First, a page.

Ben Stiller stars as a man who escapes his humdrum life by daydreaming in The Secret Life of Walter Mitty, which he also directed.
Wilson Webb Twentieth Century Fox

Originally published on Sat December 21, 2013 4:46 pm

The Secret Life of Walter Mitty — originally a two-page James Thurber story published in The New Yorker in 1939 — is about the reveries of a henpecked husband who became transformed, in his imagination, into an intrepid fighter pilot or a world-famous surgeon.

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Shots - Health News
10:11 am
Fri December 20, 2013

Angelina Didn't Help Educate People About Breast Cancer Risk

A celebrity's efforts to educate the public about health risk may have very limited effects.
Evan Agostini AP

Originally published on Mon December 23, 2013 2:47 pm

Remember when Angelina Jolie decided to have a double mastectomy to reduce her risk of breast cancer? The Hollywood star revealed her experience in The New York Times in May.

Her story got a lot of people talking about preventive mastectomies. But it didn't do much to increase people's understanding of breast cancer risk, a study found.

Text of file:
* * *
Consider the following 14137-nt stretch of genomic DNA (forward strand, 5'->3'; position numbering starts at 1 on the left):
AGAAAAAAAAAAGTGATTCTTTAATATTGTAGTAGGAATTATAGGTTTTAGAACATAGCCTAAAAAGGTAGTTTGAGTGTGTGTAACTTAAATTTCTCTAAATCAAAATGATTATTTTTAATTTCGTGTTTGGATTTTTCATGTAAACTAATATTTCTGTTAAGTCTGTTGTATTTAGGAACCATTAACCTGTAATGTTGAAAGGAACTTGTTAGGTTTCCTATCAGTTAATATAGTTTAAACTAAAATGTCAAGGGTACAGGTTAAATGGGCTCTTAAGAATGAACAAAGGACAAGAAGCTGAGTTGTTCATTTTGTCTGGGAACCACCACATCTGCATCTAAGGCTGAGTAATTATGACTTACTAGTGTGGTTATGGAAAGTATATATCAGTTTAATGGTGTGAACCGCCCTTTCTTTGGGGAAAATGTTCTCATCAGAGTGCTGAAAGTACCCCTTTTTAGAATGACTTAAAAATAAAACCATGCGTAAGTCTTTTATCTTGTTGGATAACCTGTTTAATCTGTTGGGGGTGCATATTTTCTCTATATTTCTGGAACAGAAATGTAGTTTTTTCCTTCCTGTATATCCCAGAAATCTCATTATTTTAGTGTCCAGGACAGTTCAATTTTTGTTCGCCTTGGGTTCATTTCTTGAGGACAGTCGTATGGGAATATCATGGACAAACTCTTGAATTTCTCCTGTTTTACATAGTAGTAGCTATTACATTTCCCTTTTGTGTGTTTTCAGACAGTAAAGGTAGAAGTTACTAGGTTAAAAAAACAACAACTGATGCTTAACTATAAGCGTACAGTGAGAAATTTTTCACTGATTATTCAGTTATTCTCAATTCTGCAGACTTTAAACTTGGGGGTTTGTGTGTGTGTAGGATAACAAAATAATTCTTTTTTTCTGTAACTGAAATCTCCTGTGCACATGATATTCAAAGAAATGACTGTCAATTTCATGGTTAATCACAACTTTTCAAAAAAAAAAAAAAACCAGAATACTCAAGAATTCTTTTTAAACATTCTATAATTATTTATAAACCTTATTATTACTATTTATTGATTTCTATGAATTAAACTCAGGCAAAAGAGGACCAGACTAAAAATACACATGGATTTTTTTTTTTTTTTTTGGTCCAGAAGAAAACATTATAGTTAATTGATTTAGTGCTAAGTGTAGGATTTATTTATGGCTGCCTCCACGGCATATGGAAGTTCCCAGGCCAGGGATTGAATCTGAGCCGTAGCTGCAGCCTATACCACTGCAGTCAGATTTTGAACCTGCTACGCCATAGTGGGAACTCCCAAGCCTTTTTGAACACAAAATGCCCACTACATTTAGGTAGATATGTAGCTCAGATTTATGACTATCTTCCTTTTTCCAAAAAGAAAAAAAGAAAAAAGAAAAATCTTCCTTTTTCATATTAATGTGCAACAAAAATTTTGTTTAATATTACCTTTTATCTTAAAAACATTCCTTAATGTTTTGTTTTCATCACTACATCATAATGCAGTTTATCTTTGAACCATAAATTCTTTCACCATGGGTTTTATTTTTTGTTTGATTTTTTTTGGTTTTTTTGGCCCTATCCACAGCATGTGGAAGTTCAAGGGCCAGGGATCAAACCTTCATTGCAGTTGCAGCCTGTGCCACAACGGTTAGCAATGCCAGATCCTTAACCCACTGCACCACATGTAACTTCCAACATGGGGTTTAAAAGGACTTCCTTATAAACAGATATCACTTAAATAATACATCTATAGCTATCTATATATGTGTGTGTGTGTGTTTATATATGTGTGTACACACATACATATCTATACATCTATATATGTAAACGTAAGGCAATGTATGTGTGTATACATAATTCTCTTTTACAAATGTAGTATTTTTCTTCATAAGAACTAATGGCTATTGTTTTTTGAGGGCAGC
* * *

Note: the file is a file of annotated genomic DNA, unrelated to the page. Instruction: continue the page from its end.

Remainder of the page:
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Movie Reviews
9:28 am
Fri December 20, 2013

For An Actress In Eclipse, 'All The Light' She Can Grasp

Jane Adams, who played a poet turned pimp on the HBO series Hung, takes on the part of a conflicted actor grappling with age in All the Light in the Sky.
Factory 25

Originally published on Fri December 20, 2013 12:24 pm

"I wish I had this other layer all the time," says a woman offhandedly, zipping up a form-fitting protective wetsuit.

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The Salt
9:04 am
Fri December 20, 2013

They're Back! Chesapeake Oysters Return To Menus After Rebound

A plate of Sweet Jesus oysters grown in Chesapeake Bay by Hollywood Oyster Co. in Hollywood, Md.
Katy Adams Courtesy Clyde's Restaurant Group

Originally published on Fri December 20, 2013 10:44 am

The history of the Chesapeake Bay oyster hasn't always been a pure one. So you could forgive a chef for being skeptical about the big bivalve comeback being staged in D.C. and the surrounding area this winter as oyster season gets underway.

But many mid-Atlantic chefs are actually cheering. That's because a major public-private effort to re-establish the oyster as a quality local food product — as well as a weapon against water pollution — seems to be working.